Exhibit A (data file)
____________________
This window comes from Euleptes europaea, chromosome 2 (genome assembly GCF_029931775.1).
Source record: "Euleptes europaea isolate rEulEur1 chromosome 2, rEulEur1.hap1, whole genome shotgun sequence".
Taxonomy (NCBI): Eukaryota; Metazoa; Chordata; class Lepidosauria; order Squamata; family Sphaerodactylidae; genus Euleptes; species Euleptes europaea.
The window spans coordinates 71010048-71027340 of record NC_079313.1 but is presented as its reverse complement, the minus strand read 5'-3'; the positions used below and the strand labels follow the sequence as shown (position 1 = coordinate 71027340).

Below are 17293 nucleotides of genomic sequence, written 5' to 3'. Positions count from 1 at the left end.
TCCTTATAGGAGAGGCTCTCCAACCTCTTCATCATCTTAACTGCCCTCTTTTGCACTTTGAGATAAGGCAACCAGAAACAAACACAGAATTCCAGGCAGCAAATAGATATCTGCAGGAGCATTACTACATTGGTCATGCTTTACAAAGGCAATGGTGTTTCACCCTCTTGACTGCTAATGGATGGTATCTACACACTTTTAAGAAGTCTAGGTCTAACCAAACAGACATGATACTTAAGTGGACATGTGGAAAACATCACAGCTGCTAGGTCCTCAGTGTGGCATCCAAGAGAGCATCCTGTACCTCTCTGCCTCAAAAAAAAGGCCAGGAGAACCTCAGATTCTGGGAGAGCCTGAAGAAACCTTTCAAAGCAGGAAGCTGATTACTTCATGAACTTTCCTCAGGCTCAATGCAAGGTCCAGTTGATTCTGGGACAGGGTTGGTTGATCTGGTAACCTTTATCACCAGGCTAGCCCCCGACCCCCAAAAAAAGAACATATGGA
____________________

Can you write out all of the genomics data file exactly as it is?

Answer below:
This window comes from Euleptes europaea, chromosome 2 (genome assembly GCF_029931775.1).
Source record: "Euleptes europaea isolate rEulEur1 chromosome 2, rEulEur1.hap1, whole genome shotgun sequence".
Taxonomy (NCBI): Eukaryota; Metazoa; Chordata; class Lepidosauria; order Squamata; family Sphaerodactylidae; genus Euleptes; species Euleptes europaea.
The window spans coordinates 71010048-71027340 of record NC_079313.1 but is presented as its reverse complement, the minus strand read 5'-3'; the positions used below and the strand labels follow the sequence as shown (position 1 = coordinate 71027340).

Below are 17293 nucleotides of genomic sequence, written 5' to 3'. Positions count from 1 at the left end.
TCCTTATAGGAGAGGCTCTCCAACCTCTTCATCATCTTAACTGCCCTCTTTTGCACTTTGAGATAAGGCAACCAGAAACAAACACAGAATTCCAGGCAGCAAATAGATATCTGCAGGAGCATTACTACATTGGTCATGCTTTACAAAGGCAATGGTGTTTCACCCTCTTGACTGCTAATGGATGGTATCTACACACTTTTAAGAAGTCTAGGTCTAACCAAACAGACATGATACTTAAGTGGACATGTGGAAAACATCACAGCTGCTAGGTCCTCAGTGTGGCATCCAAGAGAGCATCCTGTACCTCTCTGCCTCAAAAAAAAGGCCAGGAGAACCTCAGATTCTGGGAGAGCCTGAAGAAACCTTTCAAAGCAGGAAGCTGATTACTTCATGAACTTTCCTCAGGCTCAATGCAAGGTCCAGTTGATTCTGGGACAGGGTTGGTTGATCTGGTAACCTTTATCACCAGGCTAGCCCCCGACCCCCAAAAAAAGAACATATGGA